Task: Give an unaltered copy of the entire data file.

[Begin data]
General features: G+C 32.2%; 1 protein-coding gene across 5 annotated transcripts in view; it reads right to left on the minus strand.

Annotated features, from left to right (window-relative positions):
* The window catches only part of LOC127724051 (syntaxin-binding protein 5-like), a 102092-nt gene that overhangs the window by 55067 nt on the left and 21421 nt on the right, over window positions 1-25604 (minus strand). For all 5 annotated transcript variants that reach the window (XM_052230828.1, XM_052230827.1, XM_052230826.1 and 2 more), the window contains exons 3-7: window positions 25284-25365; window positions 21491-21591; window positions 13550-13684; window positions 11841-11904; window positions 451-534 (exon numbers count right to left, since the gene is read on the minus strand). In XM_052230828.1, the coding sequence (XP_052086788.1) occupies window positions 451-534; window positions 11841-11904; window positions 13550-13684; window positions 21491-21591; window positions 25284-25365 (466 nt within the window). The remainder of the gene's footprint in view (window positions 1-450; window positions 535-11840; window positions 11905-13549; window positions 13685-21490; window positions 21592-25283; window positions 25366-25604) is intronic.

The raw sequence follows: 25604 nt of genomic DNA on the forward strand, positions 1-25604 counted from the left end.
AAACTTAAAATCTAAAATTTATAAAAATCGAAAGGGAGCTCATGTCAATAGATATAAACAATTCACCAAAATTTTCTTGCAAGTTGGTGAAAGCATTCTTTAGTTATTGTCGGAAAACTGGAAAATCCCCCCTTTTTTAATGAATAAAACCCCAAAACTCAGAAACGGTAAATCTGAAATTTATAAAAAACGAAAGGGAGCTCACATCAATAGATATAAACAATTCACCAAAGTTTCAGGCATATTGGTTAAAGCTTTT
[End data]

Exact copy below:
General features: G+C 32.2%; 1 protein-coding gene across 5 annotated transcripts in view; it reads right to left on the minus strand.

Annotated features, from left to right (window-relative positions):
* The window catches only part of LOC127724051 (syntaxin-binding protein 5-like), a 102092-nt gene that overhangs the window by 55067 nt on the left and 21421 nt on the right, over window positions 1-25604 (minus strand). For all 5 annotated transcript variants that reach the window (XM_052230828.1, XM_052230827.1, XM_052230826.1 and 2 more), the window contains exons 3-7: window positions 25284-25365; window positions 21491-21591; window positions 13550-13684; window positions 11841-11904; window positions 451-534 (exon numbers count right to left, since the gene is read on the minus strand). In XM_052230828.1, the coding sequence (XP_052086788.1) occupies window positions 451-534; window positions 11841-11904; window positions 13550-13684; window positions 21491-21591; window positions 25284-25365 (466 nt within the window). The remainder of the gene's footprint in view (window positions 1-450; window positions 535-11840; window positions 11905-13549; window positions 13685-21490; window positions 21592-25283; window positions 25366-25604) is intronic.

The raw sequence follows: 25604 nt of genomic DNA on the forward strand, positions 1-25604 counted from the left end.
AAACTTAAAATCTAAAATTTATAAAAATCGAAAGGGAGCTCATGTCAATAGATATAAACAATTCACCAAAATTTTCTTGCAAGTTGGTGAAAGCATTCTTTAGTTATTGTCGGAAAACTGGAAAATCCCCCCTTTTTTAATGAATAAAACCCCAAAACTCAGAAACGGTAAATCTGAAATTTATAAAAAACGAAAGGGAGCTCACATCAATAGATATAAACAATTCACCAAAGTTTCAGGCATATTGGTTAAAGCTTTT